1. It’s only natural when you have had a glimpse into another life to ask the ‘what-ifs’ and think on ‘what could be’ especially with it being a solo trip back home. Bless you for your honesty and for having a wonderful supportive man beside you – I’m lucky enough to have one of those too – who puts up with my crazy ideas and thoughts too. We ourselves have been doing much soul searching ourselves and there could be a fork in the road ahead on our journey too – time will tell. I think it’s really healthy to question things from time to time – often gives us a renewed appreciation for what we often take for granted. Lots of love xx

  2. Changing countries exposes you to a life of having a foot in both camps, and a life of wondering this way – savouring the new and fond memories of the old. I am sure if you had not gone you could just as easily be dissatisfied with your life in the UK. If it had really truly totally mattered to you then you wouldn’t have followed your husband across the sea. If you have got the travelling out of your system, perhaps it is time to see whether his carer could continue in the UK?

    Perhaps the next question you should consider is where do you plan to grow old and what will you do when the girls leave home… or if you were widowed etc… how do you feel about your daughters living in the next country you settle in and they refuse to leave.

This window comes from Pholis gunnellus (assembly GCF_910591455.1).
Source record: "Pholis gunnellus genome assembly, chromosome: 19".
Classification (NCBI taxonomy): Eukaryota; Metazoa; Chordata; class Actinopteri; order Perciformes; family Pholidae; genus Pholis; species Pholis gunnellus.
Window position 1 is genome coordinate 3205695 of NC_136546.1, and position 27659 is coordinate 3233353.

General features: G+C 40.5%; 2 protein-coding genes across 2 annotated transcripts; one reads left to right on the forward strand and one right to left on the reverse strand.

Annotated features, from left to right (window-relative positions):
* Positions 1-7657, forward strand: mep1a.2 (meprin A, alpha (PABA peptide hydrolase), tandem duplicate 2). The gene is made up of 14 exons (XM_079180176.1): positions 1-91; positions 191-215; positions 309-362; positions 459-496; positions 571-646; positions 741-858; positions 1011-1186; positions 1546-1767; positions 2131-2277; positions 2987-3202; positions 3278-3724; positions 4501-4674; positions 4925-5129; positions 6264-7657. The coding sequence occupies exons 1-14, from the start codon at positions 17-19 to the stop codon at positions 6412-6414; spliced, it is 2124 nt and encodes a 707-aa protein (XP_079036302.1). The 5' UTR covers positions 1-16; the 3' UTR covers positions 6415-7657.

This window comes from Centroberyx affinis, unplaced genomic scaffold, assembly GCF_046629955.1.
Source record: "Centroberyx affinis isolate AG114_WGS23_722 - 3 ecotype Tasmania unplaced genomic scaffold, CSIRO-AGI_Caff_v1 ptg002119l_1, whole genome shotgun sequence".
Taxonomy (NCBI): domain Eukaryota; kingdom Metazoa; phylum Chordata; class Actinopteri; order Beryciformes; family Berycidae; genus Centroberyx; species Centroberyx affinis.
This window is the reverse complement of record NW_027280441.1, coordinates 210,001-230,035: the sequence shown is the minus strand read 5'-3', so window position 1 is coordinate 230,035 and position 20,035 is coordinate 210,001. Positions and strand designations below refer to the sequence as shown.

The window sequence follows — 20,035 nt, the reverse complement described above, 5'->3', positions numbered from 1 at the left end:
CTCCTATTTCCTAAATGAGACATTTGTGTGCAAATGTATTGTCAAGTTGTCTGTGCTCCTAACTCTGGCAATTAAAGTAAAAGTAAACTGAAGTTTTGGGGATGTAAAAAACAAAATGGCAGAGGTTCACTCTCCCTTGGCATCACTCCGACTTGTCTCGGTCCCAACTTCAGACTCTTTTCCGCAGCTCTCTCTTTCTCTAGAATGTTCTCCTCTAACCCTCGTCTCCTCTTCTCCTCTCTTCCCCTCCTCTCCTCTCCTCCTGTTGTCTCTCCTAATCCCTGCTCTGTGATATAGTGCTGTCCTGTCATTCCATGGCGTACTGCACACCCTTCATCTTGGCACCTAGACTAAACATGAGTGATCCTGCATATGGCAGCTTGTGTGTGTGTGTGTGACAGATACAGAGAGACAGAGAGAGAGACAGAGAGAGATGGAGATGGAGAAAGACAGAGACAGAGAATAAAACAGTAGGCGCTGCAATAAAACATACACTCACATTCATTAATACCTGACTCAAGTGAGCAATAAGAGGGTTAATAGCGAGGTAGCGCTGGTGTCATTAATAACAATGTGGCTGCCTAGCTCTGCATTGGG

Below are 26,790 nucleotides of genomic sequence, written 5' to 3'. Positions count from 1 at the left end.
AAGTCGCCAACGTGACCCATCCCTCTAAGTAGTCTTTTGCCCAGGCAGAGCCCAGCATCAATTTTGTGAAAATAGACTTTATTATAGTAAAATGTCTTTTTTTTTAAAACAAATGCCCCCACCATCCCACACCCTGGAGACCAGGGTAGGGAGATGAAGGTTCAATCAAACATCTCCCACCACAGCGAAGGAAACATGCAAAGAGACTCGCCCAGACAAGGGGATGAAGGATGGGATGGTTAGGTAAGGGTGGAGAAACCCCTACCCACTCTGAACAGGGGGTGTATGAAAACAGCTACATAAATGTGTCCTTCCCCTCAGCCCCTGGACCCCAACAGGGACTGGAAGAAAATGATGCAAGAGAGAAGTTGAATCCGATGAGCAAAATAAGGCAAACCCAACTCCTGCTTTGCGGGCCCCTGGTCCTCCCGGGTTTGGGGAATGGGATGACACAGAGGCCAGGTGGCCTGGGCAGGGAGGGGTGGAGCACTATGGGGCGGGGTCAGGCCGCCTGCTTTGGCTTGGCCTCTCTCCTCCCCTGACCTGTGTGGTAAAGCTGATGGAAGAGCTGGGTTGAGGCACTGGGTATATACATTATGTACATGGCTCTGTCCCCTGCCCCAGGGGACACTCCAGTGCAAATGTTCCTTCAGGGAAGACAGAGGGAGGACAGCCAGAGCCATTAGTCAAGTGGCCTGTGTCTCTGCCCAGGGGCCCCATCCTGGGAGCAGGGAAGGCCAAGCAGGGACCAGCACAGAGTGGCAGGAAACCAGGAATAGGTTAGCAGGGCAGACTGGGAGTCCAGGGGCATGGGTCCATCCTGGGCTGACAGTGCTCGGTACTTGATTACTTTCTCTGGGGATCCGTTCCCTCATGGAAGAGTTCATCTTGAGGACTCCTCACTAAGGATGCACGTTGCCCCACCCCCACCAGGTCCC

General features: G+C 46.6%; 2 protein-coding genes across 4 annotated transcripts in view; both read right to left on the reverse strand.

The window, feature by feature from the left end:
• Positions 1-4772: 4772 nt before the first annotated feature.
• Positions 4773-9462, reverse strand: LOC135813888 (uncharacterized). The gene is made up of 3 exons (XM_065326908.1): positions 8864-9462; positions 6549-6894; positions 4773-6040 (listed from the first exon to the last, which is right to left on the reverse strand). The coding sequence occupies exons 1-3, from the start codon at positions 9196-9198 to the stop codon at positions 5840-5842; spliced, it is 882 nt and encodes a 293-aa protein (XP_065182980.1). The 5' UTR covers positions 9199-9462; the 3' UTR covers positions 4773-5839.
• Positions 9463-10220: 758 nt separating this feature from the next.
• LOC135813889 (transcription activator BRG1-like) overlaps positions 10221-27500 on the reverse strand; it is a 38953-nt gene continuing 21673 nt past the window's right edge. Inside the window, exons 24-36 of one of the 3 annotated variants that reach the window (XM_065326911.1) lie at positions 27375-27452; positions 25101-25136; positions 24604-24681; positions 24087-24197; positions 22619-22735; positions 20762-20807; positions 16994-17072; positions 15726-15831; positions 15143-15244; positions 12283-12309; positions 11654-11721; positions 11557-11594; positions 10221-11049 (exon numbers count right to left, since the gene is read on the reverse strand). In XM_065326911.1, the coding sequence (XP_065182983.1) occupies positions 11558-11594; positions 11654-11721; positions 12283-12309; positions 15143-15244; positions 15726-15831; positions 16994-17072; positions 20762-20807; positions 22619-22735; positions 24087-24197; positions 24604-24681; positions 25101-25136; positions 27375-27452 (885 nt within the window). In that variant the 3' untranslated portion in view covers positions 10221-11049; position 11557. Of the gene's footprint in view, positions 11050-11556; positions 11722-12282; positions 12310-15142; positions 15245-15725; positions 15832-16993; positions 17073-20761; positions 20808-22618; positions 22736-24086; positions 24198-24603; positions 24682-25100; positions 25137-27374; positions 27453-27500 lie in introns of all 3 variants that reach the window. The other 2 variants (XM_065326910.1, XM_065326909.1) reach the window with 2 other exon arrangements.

I spent my high school years in NZ and never went back to the UK – which put my parents in the position of returning to the UK alone for 15 years and then moving back here for the last 15. It has cost them their last years with their parents, no real contact with siblings and ultimately my brother lives in Canada and they hardly see him either, or his children… and they have many acquaintances but many true friends live overseas. What started as a five year posting overseas has actually altered their life dramatically for ever after. And not in a way they would probably have chosen if they had a crystal ball. On the plus side they do see their grandchildren here in NZ regularly and I do not have the worry of two nearly 90 year olds coping alone in the UK!

    I guess it is a case of having great experiences, ensuring no regrets and developing a strong sense of self sufficiency.

    🙂

  3. Just love this. I definitely think those thoughts lately always tortured a little being overseas; love your love for each other you really do have a Great man there!! And he a great woman..so hard missing your parents & sister…